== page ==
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How To... in Tucson : Real Estate Advice

  • All798
  • Local Info68
  • Home Buying294
  • Home Selling52
  • Market Conditions39

Activity 9
Sun May 15, 2016
karan asked:
I am getting countless emails about property for sale in Tucson, AZ. I don't want them anymore.
0 votes 0 Answers Share Flag
Wed Aug 7, 2013
Ric Mills answered:
Most Realtors do 3P's . Post it on MLS, Put up a sign, and three Pray it sells. It takes 4 P's and the last one is prospecting. We actually get on the phone and prospect to other agents, post out flyers, send to all 90,000 of our agents world wide, do open houses if wanted, talk to neighbors. If all of this is done and the home is priced right, in good condition, and good location it all comes together very fast and the home should get sold. it takes a lot of working pieces to get this pulled off for the best price and in the quickest time period. Good Luck ... more
0 votes 16 answers Share Flag
Wed Aug 7, 2013
Ric Mills answered:
In Tucson's market, a good well priced home should be sold. Sit down with your Realtor and discuss the situation. If you do not want to continue with that agent then asked to be released from the listing agreement. That said it is likely one of three things that keep it from selling:1. PRICE 2. Condition 3. Location. If all of these things are right it should sell quickly. In the NW, we are selling homes that meet these conditions in under 60 days and in many cases within 30 days. But I encourage you to start with a sit down with your current Realtor and get some real feedback. It is very likely, he/she took an over priced listing in the first place and that almost always ends up this way. That is one very good reason we don't do that as it always leads to a problem with our clients. Our Motto, get it right and get it sold. Hope this helps. ... more
0 votes 15 answers Share Flag
Sat Jul 7, 2012
Jed Lane answered:
Your contract is with the brokerage the agent has their license with not the agent specifically. You must talk to the owner or the managing broker at that office. Ending the contract is a bilateral action - both parties must agree.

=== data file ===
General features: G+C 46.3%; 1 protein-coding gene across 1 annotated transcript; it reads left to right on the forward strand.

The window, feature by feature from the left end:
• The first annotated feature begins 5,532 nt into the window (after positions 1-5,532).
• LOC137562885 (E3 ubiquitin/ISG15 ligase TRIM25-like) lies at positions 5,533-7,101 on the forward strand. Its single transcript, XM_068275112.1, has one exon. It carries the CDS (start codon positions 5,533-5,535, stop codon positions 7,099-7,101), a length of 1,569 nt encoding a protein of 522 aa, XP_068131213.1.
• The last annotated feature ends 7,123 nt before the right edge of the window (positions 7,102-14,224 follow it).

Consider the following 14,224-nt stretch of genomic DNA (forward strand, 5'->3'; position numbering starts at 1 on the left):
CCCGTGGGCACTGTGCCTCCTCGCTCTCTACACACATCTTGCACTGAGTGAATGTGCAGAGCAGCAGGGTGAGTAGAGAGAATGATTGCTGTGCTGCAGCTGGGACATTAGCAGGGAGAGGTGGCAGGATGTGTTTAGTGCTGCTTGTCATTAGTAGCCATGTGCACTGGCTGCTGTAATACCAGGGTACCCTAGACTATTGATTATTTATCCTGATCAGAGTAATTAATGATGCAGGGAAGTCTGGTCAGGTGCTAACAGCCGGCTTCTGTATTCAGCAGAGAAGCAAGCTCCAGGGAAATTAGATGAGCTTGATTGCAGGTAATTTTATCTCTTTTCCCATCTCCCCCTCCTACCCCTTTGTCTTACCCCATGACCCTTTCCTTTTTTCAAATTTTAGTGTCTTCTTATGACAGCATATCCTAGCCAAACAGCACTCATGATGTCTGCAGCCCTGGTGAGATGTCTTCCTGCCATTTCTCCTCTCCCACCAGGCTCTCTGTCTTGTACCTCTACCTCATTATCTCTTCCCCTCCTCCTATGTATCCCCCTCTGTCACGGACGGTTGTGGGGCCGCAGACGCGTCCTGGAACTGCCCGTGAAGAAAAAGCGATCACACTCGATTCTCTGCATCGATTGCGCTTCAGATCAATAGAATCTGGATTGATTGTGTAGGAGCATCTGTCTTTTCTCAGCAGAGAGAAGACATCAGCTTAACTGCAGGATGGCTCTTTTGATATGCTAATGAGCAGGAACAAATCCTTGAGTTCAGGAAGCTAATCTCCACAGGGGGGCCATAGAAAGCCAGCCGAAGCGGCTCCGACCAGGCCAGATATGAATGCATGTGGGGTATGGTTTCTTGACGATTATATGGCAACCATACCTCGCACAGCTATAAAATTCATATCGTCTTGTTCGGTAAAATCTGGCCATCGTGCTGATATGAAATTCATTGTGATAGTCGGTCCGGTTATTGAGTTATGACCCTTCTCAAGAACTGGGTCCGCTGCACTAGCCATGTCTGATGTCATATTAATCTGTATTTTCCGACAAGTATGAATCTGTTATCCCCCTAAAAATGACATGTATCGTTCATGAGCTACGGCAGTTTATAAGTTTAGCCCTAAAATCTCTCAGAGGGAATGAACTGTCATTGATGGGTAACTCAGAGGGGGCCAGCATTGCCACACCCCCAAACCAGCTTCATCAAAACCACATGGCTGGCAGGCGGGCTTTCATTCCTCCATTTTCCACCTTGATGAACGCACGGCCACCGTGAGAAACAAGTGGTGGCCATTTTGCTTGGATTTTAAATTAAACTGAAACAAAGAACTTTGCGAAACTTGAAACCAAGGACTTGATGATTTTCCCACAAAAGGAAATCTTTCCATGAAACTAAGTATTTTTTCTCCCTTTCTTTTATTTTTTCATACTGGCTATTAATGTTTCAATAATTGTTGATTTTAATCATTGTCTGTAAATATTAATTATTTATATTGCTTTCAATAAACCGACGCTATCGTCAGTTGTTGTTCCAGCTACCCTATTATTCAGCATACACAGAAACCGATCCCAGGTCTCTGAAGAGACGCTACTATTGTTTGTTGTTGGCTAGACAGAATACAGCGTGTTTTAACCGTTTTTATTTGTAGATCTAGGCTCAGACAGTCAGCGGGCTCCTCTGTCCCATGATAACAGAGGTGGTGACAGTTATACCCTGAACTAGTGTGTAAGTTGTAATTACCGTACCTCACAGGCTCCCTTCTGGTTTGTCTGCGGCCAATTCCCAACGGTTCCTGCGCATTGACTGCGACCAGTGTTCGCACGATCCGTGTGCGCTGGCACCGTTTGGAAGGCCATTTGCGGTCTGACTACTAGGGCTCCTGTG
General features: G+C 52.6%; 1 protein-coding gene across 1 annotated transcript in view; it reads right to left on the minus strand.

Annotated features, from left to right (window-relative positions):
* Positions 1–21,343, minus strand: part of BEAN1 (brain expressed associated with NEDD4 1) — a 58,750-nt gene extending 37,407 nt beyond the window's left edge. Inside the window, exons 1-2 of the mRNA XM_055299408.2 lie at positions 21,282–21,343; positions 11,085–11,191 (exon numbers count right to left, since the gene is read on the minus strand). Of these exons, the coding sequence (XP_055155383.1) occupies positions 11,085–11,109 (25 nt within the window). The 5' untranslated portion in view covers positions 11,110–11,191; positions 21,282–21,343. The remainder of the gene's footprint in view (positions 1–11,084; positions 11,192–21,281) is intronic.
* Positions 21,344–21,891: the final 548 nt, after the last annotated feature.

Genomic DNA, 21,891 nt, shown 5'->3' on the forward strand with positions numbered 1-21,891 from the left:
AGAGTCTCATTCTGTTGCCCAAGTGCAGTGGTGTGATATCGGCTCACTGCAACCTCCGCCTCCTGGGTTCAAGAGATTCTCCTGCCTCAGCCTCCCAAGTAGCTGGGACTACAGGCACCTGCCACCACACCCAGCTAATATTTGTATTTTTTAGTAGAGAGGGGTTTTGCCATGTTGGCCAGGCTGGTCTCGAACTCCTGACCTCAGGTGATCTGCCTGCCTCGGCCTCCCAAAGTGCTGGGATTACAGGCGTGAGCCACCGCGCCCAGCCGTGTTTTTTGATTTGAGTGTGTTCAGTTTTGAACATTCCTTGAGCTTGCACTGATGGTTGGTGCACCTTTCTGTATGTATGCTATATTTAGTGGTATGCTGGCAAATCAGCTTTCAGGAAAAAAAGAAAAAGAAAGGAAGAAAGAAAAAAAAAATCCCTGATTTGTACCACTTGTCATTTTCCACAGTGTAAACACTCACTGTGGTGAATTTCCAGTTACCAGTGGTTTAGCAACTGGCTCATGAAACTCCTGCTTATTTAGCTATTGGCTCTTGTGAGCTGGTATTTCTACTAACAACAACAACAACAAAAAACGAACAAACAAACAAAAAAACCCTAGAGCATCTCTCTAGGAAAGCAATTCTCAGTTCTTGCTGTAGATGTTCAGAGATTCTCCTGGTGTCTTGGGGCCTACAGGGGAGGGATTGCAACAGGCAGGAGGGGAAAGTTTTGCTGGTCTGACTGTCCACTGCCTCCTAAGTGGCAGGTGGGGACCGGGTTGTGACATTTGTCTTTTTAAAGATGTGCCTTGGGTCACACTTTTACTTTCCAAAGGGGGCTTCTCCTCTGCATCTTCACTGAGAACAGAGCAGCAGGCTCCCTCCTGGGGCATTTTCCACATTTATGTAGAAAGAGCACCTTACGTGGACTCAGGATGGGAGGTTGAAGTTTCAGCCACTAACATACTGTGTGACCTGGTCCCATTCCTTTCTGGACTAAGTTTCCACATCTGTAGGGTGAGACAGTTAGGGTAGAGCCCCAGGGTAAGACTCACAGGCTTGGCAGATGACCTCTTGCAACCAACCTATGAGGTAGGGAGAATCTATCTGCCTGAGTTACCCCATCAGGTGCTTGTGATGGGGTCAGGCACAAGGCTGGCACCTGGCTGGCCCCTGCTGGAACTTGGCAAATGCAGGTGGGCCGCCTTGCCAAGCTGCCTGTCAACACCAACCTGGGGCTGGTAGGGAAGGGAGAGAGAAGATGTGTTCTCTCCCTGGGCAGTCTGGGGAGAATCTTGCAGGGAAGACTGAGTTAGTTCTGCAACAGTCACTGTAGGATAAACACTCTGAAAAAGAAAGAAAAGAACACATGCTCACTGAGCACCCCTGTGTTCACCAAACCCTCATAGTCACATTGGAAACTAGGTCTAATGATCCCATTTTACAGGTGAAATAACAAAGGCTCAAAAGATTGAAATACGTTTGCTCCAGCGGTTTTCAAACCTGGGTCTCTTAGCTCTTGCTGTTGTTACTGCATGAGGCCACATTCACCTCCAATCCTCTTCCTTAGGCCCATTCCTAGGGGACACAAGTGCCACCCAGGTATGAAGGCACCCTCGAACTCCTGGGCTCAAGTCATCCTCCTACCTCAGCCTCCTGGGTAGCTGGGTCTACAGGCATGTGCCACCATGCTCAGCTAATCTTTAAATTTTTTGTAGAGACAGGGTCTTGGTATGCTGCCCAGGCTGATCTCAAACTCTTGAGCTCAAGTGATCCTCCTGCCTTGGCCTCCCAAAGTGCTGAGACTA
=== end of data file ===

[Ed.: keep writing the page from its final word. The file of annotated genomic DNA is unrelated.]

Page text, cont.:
In many cases they will either allow you to pull the listing or they will asssign another agent to work with you for the remainder of the listing period. Much depends on why you want to end the contract. If for instance you have a buyer waiting in the wings and just want to avoid paying the bokerage fee you might have problems getting them to release you form the contract. If the agent isn't repsonding or marketing the property then the broker will ask to let them assign someone else.
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0 votes 9 answers Share Flag
Mon Jul 2, 2012
Spirit Messingham answered:
Hi Lynn,

I think I understand what you are really asking here. Trulia gets a live feed frm MLS and uploads, we cant put into MLS listings any of our contact information. Once the listing hits sites like Trulia or Zillow go into your profile, my listings. Then edit, follow the path to price and details . What I do is write in the first sentence, "If you are interested in viewing this property please call the listing agent Spirit Messingham".

If the potential client scrolls all the way to the bottom there will see your contact information but to the right is basically an ad another agent paid to have there.

Hope this helps and wish you all the best.

... more
0 votes 3 answers Share Flag
Mon Jan 11, 2010
Richard Lecinski answered:
Your post is two months old. just wondering how you did.
0 votes 4 answers Share Flag
Mon Apr 6, 2009
Robin Willis answered:
Evany, I am sorry to hear about your situation. Unfortunately both you and your roommate are liable for the 12-month lease. You should look at the provisions of your lease to see what the penalty would be for early termination of the lease. Sometimes you may be charged only a month or two rent for early termination. However, you may be on the hook to pay the remaining months (and attorney's fees if necessary) for breaking the lease. Are you able to get another roommate to help with expenses? ... more
0 votes 1 answer Share Flag
Sat Nov 22, 2008
Frances Flynn Thorsen answered:

Dutch is absolutely correct. Connect with a good real estate attorney as soon as possible. Please come back to Trulia when the matter is resolved and let us know the outcome and share as many details as possible.

There are state laws governing real estate and banking, and federal Real Estate Settlement and Procedures Act provisions formulated to protect consumers.

Best wishes for a quick and happy outcome!

Frances Flynn Thorsen
Community Manager
... more
0 votes 2 answers Share Flag
Wed Nov 19, 2008
Steve Belt answered:
Hi Alan-

Like those below, I'm not a lawyer, I'm a real estate agent. However, I own a number of rental properties in the Phoenix Area. In every case, they were purchased in either my name or my wife's name, and then later they were transferred over to be titled in the name of one of our LLCs. Recording that transfer will not trigger the due on sale clause, as no sale has happened.

As long as you own the LLC (which can be verified with the corporation commission, as the LLC is also recorded), it's pretty clear you are just changing the way in which you hold title. It would be the same (non-) event, if you transferred your primary residence from your family trust to yourself in your own name or vice-versa.
... more
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